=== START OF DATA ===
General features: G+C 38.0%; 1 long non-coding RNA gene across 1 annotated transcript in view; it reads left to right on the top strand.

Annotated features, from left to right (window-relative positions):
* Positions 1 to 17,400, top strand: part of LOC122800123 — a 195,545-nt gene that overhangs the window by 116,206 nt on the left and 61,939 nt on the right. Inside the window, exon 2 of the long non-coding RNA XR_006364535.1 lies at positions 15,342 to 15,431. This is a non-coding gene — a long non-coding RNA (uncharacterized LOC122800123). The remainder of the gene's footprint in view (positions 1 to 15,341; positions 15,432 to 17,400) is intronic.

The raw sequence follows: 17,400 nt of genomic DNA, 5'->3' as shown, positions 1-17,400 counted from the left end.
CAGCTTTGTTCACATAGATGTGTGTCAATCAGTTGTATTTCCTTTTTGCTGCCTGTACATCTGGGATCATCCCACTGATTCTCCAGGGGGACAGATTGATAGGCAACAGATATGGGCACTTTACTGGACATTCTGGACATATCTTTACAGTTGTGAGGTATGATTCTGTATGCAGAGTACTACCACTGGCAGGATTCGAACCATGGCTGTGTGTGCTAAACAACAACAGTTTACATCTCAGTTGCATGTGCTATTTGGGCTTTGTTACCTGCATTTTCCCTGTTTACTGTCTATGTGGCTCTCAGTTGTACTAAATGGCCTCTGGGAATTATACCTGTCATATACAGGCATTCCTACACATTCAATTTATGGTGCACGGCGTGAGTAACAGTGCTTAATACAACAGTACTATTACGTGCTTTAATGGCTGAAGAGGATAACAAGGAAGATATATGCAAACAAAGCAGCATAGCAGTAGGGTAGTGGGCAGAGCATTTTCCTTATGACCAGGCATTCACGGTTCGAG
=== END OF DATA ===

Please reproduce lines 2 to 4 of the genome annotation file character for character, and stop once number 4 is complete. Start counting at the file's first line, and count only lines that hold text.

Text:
Annotated features, from left to right (window-relative positions):
* Positions 1 to 17,400, top strand: part of LOC122800123 — a 195,545-nt gene that overhangs the window by 116,206 nt on the left and 61,939 nt on the right. Inside the window, exon 2 of the long non-coding RNA XR_006364535.1 lies at positions 15,342 to 15,431. This is a non-coding gene — a long non-coding RNA (uncharacterized LOC122800123). The remainder of the gene's footprint in view (positions 1 to 15,341; positions 15,432 to 17,400) is intronic.

The raw sequence follows: 17,400 nt of genomic DNA, 5'->3' as shown, positions 1-17,400 counted from the left end.